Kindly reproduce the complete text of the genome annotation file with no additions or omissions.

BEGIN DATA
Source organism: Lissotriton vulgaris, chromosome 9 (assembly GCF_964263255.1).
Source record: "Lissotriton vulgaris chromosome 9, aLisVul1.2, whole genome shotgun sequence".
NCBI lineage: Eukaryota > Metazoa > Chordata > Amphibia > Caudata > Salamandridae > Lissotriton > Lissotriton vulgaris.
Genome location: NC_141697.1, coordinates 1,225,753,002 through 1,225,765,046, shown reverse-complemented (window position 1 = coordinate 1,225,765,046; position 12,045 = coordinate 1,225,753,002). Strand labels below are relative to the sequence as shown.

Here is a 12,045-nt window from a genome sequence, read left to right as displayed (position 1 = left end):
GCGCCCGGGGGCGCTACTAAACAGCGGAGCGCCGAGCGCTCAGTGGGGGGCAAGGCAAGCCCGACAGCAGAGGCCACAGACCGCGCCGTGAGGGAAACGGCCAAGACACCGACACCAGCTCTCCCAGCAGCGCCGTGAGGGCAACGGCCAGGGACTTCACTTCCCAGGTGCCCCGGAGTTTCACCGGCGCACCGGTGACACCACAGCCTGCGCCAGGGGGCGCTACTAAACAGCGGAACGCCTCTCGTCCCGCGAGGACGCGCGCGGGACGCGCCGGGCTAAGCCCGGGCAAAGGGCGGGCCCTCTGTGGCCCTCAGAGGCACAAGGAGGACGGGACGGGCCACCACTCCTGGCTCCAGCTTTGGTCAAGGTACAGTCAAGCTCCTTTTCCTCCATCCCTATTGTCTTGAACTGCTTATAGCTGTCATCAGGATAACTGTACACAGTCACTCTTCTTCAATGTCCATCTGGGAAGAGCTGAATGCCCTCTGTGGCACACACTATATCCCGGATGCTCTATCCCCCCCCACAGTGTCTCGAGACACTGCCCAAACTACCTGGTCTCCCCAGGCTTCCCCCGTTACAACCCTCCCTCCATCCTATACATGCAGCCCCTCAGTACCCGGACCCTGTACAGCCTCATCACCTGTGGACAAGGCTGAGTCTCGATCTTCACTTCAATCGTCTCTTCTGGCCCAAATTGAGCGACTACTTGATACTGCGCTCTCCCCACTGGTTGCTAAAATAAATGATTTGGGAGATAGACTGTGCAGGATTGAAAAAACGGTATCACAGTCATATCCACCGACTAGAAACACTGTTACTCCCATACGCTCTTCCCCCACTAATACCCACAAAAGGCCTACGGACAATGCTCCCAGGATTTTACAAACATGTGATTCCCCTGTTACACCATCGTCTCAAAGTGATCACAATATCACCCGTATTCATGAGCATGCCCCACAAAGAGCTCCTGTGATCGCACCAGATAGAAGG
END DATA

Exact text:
Source organism: Lissotriton vulgaris, chromosome 9 (assembly GCF_964263255.1).
Source record: "Lissotriton vulgaris chromosome 9, aLisVul1.2, whole genome shotgun sequence".
NCBI lineage: Eukaryota > Metazoa > Chordata > Amphibia > Caudata > Salamandridae > Lissotriton > Lissotriton vulgaris.
Genome location: NC_141697.1, coordinates 1,225,753,002 through 1,225,765,046, shown reverse-complemented (window position 1 = coordinate 1,225,765,046; position 12,045 = coordinate 1,225,753,002). Strand labels below are relative to the sequence as shown.

Here is a 12,045-nt window from a genome sequence, read left to right as displayed (position 1 = left end):
GCGCCCGGGGGCGCTACTAAACAGCGGAGCGCCGAGCGCTCAGTGGGGGGCAAGGCAAGCCCGACAGCAGAGGCCACAGACCGCGCCGTGAGGGAAACGGCCAAGACACCGACACCAGCTCTCCCAGCAGCGCCGTGAGGGCAACGGCCAGGGACTTCACTTCCCAGGTGCCCCGGAGTTTCACCGGCGCACCGGTGACACCACAGCCTGCGCCAGGGGGCGCTACTAAACAGCGGAACGCCTCTCGTCCCGCGAGGACGCGCGCGGGACGCGCCGGGCTAAGCCCGGGCAAAGGGCGGGCCCTCTGTGGCCCTCAGAGGCACAAGGAGGACGGGACGGGCCACCACTCCTGGCTCCAGCTTTGGTCAAGGTACAGTCAAGCTCCTTTTCCTCCATCCCTATTGTCTTGAACTGCTTATAGCTGTCATCAGGATAACTGTACACAGTCACTCTTCTTCAATGTCCATCTGGGAAGAGCTGAATGCCCTCTGTGGCACACACTATATCCCGGATGCTCTATCCCCCCCCACAGTGTCTCGAGACACTGCCCAAACTACCTGGTCTCCCCAGGCTTCCCCCGTTACAACCCTCCCTCCATCCTATACATGCAGCCCCTCAGTACCCGGACCCTGTACAGCCTCATCACCTGTGGACAAGGCTGAGTCTCGATCTTCACTTCAATCGTCTCTTCTGGCCCAAATTGAGCGACTACTTGATACTGCGCTCTCCCCACTGGTTGCTAAAATAAATGATTTGGGAGATAGACTGTGCAGGATTGAAAAAACGGTATCACAGTCATATCCACCGACTAGAAACACTGTTACTCCCATACGCTCTTCCCCCACTAATACCCACAAAAGGCCTACGGACAATGCTCCCAGGATTTTACAAACATGTGATTCCCCTGTTACACCATCGTCTCAAAGTGATCACAATATCACCCGTATTCATGAGCATGCCCCACAAAGAGCTCCTGTGATCGCACCAGATAGAAGG